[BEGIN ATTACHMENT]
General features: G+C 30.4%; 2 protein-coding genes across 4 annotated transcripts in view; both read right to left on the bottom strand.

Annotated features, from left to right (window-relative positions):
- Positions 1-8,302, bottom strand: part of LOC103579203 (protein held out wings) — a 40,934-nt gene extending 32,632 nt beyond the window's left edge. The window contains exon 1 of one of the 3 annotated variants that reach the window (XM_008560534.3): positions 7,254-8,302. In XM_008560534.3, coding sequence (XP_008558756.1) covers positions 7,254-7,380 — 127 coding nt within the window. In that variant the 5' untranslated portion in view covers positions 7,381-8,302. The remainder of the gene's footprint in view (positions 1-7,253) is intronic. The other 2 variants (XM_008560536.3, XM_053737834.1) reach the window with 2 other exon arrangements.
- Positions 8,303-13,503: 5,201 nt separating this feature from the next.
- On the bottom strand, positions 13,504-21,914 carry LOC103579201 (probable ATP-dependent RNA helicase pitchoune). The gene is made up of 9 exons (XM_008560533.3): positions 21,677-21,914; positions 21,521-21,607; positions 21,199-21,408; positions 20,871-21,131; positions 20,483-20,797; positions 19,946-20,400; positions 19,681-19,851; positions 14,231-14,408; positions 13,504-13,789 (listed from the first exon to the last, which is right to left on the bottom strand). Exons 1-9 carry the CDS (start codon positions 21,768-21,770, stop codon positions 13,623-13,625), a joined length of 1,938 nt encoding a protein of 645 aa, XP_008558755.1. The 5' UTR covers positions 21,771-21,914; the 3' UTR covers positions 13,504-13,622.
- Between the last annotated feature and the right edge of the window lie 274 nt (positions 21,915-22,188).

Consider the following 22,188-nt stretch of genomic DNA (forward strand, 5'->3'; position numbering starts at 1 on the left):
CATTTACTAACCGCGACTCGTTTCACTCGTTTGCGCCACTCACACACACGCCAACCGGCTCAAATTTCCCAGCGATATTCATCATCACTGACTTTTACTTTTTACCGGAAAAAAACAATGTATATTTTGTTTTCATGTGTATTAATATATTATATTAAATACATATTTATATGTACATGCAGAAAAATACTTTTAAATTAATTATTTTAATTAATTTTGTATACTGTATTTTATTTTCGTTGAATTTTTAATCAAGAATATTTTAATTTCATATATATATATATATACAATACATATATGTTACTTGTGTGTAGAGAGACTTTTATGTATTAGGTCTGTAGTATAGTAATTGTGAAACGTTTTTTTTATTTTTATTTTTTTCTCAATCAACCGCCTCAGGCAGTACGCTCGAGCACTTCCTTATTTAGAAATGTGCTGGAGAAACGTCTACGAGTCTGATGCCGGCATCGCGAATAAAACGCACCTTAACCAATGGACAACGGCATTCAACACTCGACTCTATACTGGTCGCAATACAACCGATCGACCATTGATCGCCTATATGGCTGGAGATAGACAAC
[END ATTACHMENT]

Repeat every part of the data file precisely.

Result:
General features: G+C 30.4%; 2 protein-coding genes across 4 annotated transcripts in view; both read right to left on the bottom strand.

Annotated features, from left to right (window-relative positions):
- Positions 1-8,302, bottom strand: part of LOC103579203 (protein held out wings) — a 40,934-nt gene extending 32,632 nt beyond the window's left edge. The window contains exon 1 of one of the 3 annotated variants that reach the window (XM_008560534.3): positions 7,254-8,302. In XM_008560534.3, coding sequence (XP_008558756.1) covers positions 7,254-7,380 — 127 coding nt within the window. In that variant the 5' untranslated portion in view covers positions 7,381-8,302. The remainder of the gene's footprint in view (positions 1-7,253) is intronic. The other 2 variants (XM_008560536.3, XM_053737834.1) reach the window with 2 other exon arrangements.
- Positions 8,303-13,503: 5,201 nt separating this feature from the next.
- On the bottom strand, positions 13,504-21,914 carry LOC103579201 (probable ATP-dependent RNA helicase pitchoune). The gene is made up of 9 exons (XM_008560533.3): positions 21,677-21,914; positions 21,521-21,607; positions 21,199-21,408; positions 20,871-21,131; positions 20,483-20,797; positions 19,946-20,400; positions 19,681-19,851; positions 14,231-14,408; positions 13,504-13,789 (listed from the first exon to the last, which is right to left on the bottom strand). Exons 1-9 carry the CDS (start codon positions 21,768-21,770, stop codon positions 13,623-13,625), a joined length of 1,938 nt encoding a protein of 645 aa, XP_008558755.1. The 5' UTR covers positions 21,771-21,914; the 3' UTR covers positions 13,504-13,622.
- Between the last annotated feature and the right edge of the window lie 274 nt (positions 21,915-22,188).

Consider the following 22,188-nt stretch of genomic DNA (forward strand, 5'->3'; position numbering starts at 1 on the left):
CATTTACTAACCGCGACTCGTTTCACTCGTTTGCGCCACTCACACACACGCCAACCGGCTCAAATTTCCCAGCGATATTCATCATCACTGACTTTTACTTTTTACCGGAAAAAAACAATGTATATTTTGTTTTCATGTGTATTAATATATTATATTAAATACATATTTATATGTACATGCAGAAAAATACTTTTAAATTAATTATTTTAATTAATTTTGTATACTGTATTTTATTTTCGTTGAATTTTTAATCAAGAATATTTTAATTTCATATATATATATATATACAATACATATATGTTACTTGTGTGTAGAGAGACTTTTATGTATTAGGTCTGTAGTATAGTAATTGTGAAACGTTTTTTTTATTTTTATTTTTTTCTCAATCAACCGCCTCAGGCAGTACGCTCGAGCACTTCCTTATTTAGAAATGTGCTGGAGAAACGTCTACGAGTCTGATGCCGGCATCGCGAATAAAACGCACCTTAACCAATGGACAACGGCATTCAACACTCGACTCTATACTGGTCGCAATACAACCGATCGACCATTGATCGCCTATATGGCTGGAGATAGACAAC